Verlander undone by one bad inning, no run support

Chris McCosky
The Detroit News
Justin Verlander follows through on a pitch in the fifth inning.

Detroit – Indians manager Terry Francona knew exactly why Brad Ausmus went to the mound in the sixth inning Sunday.

In a 0-0 game, the Indians had runners on first and second with nobody out. Rookie shortstop Francisco Lindor was up in an obvious bunt situation. On the first two pitches, the Tigers infielders, signals crossed, ran two different bunt plays.

“I went out there to try and get them on the same page,” Ausmus said.

Francona saw that and figured Justin Verlander, because he was expecting a bunt, would throw a fastball. So he took the bunt sign off.

“I took the bunt off after the first pitch, but Frankie kept trying to bunt because he's a young guy and he's trying to do the right thing,” Francona said. “After the second pitch, when Brad came out, I knew they were trying to fix their bunt play, so I yelled from the dugout until I got Frankie's attention and told him to swing.

“I knew he was going to get a good pitch to hit there.”

BOX SCORE: Indians 4, Tigers 0

He did and he didn’t miss it. Lindor whacked a two-run triple that keyed the Indians' 4-0 win and their first series win against the Tigers since July 2014.

“Obviously, it’s a big part of the game,” said Verlander, who allowed three runs in seven innings. “You have to tip your cap to Lindor there, and to Tito (Francona). Tito gave him the green light, and he executed it when the whole world thought he was bunting it.”

Francisco Lindor smacks a two-run triple in the sixth inning Sunday.

Verlander threw Lindor a 0-1 fastball to test whether he might be swinging away. When Lindor didn’t offer, he thought the bunt was still on.

“I was still aware (that he might swing),” Verlander said. “Obviously, when I left my leg up and look to the plate and he’s not squared around yet, I knew he wasn’t bunting. But I couldn’t change the pitch.”

Said Lindor: “I was trying to bunt the ball hard to short, because they were running all over the place. I kept trying to do that on the second pitch. When they were (talking) on the mound, (Francona) told me to swing away, and I knew I was going to get a fastball.”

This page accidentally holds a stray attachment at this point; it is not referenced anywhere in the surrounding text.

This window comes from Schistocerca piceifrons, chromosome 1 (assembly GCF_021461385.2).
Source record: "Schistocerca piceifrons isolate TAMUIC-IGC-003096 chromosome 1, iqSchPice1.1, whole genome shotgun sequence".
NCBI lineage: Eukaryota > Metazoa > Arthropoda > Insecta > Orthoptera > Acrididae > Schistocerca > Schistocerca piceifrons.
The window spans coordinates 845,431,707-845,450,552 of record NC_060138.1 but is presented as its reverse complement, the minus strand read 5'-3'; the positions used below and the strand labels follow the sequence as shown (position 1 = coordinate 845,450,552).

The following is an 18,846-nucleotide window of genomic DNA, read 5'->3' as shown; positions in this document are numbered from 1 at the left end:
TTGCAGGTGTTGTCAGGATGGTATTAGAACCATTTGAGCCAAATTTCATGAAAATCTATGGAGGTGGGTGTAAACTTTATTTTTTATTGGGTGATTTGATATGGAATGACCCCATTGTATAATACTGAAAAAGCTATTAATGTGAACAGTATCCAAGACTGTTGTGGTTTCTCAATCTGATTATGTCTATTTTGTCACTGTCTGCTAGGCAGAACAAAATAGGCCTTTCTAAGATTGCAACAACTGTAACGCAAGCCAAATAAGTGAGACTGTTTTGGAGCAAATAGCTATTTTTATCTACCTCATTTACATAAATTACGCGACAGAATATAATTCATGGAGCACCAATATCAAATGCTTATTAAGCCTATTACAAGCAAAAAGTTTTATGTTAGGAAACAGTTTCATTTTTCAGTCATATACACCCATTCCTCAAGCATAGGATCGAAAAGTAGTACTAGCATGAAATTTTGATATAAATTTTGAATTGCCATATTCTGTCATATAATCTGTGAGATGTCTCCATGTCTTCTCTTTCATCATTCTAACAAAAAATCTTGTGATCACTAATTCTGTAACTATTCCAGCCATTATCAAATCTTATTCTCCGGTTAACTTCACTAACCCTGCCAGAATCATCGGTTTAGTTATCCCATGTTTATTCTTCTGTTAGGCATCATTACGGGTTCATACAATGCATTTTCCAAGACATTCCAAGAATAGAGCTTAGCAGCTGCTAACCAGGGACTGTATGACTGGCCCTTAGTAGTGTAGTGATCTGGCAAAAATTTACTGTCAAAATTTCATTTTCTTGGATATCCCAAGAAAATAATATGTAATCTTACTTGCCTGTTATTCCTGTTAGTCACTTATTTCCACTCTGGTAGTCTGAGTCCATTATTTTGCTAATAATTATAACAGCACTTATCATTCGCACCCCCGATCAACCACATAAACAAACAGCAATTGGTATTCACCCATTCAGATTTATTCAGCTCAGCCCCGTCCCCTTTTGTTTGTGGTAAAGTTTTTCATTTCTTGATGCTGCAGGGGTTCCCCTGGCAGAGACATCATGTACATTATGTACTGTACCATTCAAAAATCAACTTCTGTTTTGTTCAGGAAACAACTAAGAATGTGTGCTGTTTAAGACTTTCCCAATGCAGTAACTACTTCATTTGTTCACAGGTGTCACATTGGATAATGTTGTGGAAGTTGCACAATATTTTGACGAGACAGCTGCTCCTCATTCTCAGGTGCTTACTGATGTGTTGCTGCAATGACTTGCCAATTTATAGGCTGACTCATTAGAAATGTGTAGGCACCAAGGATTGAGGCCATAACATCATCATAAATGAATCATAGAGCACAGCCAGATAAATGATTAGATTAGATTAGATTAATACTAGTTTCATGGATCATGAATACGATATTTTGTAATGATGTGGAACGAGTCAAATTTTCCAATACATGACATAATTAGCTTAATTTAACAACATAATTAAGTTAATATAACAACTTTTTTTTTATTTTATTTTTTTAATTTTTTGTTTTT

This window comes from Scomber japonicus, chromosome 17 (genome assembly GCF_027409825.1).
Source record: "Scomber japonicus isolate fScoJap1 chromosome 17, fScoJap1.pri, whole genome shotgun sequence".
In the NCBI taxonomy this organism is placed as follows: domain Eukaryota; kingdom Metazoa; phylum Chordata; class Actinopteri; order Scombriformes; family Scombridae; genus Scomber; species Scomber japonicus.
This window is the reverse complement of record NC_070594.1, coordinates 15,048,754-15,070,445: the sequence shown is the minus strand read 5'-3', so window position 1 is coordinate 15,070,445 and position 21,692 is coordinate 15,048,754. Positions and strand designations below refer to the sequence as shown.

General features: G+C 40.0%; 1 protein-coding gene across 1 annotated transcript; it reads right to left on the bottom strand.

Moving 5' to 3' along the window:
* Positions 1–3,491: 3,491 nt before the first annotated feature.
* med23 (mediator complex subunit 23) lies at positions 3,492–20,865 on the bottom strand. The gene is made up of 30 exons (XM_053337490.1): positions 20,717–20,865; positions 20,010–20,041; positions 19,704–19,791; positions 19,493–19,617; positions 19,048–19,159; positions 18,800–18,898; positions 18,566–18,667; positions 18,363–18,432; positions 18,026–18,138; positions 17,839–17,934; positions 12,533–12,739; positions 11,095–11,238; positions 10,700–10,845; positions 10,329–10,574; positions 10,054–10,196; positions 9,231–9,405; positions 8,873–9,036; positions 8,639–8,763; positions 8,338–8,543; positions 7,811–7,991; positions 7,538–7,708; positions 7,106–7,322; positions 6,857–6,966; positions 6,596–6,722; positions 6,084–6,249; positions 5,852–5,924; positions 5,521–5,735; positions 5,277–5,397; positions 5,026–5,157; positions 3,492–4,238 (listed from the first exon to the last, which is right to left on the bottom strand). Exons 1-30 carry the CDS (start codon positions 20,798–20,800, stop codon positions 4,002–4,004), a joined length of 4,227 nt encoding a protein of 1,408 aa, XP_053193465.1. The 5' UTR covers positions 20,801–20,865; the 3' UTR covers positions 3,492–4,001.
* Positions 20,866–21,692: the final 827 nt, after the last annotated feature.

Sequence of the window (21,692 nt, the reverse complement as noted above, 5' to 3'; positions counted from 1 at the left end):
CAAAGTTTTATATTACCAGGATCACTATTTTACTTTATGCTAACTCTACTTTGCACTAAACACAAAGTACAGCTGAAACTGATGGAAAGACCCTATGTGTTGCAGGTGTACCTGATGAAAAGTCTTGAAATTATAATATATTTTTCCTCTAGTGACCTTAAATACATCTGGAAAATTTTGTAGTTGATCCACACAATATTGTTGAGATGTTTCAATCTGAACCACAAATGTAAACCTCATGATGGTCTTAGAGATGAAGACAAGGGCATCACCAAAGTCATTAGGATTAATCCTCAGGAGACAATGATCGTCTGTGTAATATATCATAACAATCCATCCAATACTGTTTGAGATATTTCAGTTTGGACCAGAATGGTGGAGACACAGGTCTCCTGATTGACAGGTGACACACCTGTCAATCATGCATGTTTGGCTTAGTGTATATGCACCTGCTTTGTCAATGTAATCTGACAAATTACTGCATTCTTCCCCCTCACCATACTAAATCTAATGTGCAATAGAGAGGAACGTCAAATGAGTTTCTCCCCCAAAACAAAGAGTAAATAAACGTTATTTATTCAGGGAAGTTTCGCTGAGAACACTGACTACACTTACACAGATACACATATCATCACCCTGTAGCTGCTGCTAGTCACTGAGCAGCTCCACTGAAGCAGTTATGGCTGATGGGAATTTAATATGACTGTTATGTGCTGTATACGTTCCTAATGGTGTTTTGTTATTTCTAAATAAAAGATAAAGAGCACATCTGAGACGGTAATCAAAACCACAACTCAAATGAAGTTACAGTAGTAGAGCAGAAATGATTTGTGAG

The three earned runs allowed by Verlander matched his total from his last five starts combined. He certainly pitched well enough to win, but he continues to get limited support from the Tigers offense.

The Tigers average 2.9 runs when Verlander is on the mound this season, 4.5 for the other starters.

“I’ve said it time and time again, you can’t focus on run support,” Verlander said. “You just go out and do your job and hope we can scratch across a couple of runs. We weren’t able to tonight. In my last outing they scored some runs for me.

“Everything evens out. It’s been kind of unlucky, but luck turns.”

The Tigers got just two hits off Indians rookie right-hander Cody Anderson, three in the game.

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Twice they had runners at first and second with nobody out. Both rallies were snuffed by the double-play ball.

In the fourth, Anthony Gose walked and Dixon Machado reached on a bunt single. Miguel Cabrera (1 for 11 in the series) grounded into a 6-4-3 double play and J.D. Martinez flew out.

In the fifth, Victor Martinez led off with a double and Nick Castellanos walked. But Tyler Collins struck out and James McCann hit into a 4-6-3 double play.

“We’re trying to avoid frustration,” Verlander said. “With the veterans we have in here, I don’t think we’re going to be frustrated. You come in each and every day with the attitude that it’s a new day, no matter what happened previously.”

The Tigers are now 12 games under .500, a long way from where they thought they’d be this season.
“We had a lot of our key pieces that are missing and honestly, we’ve missed them all year,” Verlander said. “Whether it’s been injuries early on or the trades after the second half. It’s kind of disappointing we never had a chance to play as the team that was constructed.”

Twitter @cmccosky